A Cloak Made By Her Daughter Was Placed In The Casket
One of the most notable items placed in her casket was an embroidered cloak that belonged to her husband, Prince Albert. What made it of particular importance is that her daughter, Princess Alice, sewed it, and Albert was known to wear it frequently and with pride.
The cloak was placed with Victoria as a reminder of Albert, but also of Alice, who was known for being the closest to her mother of all her siblings. Unfortunately, Alice was also the first of Victoria’s nine children to die.
One Of Her Burial Requests Wasn’t Followed
The queen was buried in a mausoleum that she had commissioned to hold the remains of her husband, Albert. Upon his death, she had a life-size statue of Albert built that was supposed to reach out toward a statue of the queen. The statue of the queen was only to be displayed following her own death.
However, her statue was misplaced in the 40 years after Albert’s death, so she was initially buried without it. It was months before her own statue was found behind a wall in Windsor Castle.
She Had A Plan In Place To Keep Some Items A Secret
For many years, only Victoria’s physician and secretary knew about a few of the items that she would be buried with. However, they had to find a way to place them without anyone else knowing. So, before her death, the queen devised a plan to make sure her wishes were executed perfectly.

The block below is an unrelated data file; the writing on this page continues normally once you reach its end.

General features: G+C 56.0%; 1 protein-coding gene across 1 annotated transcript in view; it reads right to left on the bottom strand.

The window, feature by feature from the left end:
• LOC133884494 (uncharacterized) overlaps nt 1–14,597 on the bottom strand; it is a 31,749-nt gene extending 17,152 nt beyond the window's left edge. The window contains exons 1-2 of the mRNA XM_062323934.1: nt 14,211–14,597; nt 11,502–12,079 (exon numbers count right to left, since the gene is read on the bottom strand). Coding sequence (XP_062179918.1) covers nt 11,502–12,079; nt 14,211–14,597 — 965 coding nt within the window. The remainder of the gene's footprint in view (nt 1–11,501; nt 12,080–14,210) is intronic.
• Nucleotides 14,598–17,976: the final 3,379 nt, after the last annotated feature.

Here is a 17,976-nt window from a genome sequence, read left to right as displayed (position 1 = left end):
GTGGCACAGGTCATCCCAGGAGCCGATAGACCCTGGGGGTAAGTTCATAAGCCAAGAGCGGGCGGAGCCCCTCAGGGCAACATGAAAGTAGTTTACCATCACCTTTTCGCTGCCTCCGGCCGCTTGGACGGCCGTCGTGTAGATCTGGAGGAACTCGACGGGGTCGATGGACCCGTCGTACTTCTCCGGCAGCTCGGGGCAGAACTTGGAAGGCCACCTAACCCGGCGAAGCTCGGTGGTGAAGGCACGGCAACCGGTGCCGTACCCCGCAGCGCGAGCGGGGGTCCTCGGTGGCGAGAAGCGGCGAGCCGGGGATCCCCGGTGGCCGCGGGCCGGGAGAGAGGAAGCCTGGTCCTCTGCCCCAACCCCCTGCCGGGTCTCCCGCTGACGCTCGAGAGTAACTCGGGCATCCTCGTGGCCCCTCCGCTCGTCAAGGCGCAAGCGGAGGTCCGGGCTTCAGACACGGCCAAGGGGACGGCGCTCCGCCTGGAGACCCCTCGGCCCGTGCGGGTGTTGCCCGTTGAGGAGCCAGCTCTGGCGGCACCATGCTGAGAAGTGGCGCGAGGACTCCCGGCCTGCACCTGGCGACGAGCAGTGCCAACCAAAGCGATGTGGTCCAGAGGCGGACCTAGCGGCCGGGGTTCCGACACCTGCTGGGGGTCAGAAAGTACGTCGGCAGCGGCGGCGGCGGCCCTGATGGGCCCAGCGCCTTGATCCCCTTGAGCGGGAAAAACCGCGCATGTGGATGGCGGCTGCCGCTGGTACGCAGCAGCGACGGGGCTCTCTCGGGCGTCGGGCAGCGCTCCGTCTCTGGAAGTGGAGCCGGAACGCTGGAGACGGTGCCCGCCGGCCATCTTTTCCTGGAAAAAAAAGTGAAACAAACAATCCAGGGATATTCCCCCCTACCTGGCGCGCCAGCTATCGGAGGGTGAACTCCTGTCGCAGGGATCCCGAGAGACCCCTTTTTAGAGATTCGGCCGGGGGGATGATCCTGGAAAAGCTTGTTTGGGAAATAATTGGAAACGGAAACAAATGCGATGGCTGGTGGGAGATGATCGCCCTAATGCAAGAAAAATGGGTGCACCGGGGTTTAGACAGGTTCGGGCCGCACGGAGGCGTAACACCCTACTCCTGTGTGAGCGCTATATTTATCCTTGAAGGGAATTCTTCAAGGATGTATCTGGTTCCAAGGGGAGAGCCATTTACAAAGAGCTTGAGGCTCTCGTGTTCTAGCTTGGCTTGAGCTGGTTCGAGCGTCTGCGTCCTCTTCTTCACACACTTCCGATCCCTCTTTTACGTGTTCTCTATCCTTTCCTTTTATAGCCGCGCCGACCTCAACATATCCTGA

She had the physician and secretary help move her body from her bed to the casket, and when everyone had left the room, they secretly placed John Brown’s ring on her finger, a photo of him, a lock of hair, and a flower from Scotland. They then sealed the coffin.
The Queen’s Death Requests Are Still Kept By The Reid Family
Sir James Reid was the primary care physician of Queen Victoria for the last 15 years of her life, and they grew quite close. Because she didn’t trust her family with her final wishes, she had them given to Reid for safekeeping.
Her specific instructions still exist, although they are held by Reid’s descendants, something that the royal family isn’t happy about. Supposedly, Princess Margaret once confronted the family about the papers demanding that they give them back, but they never did.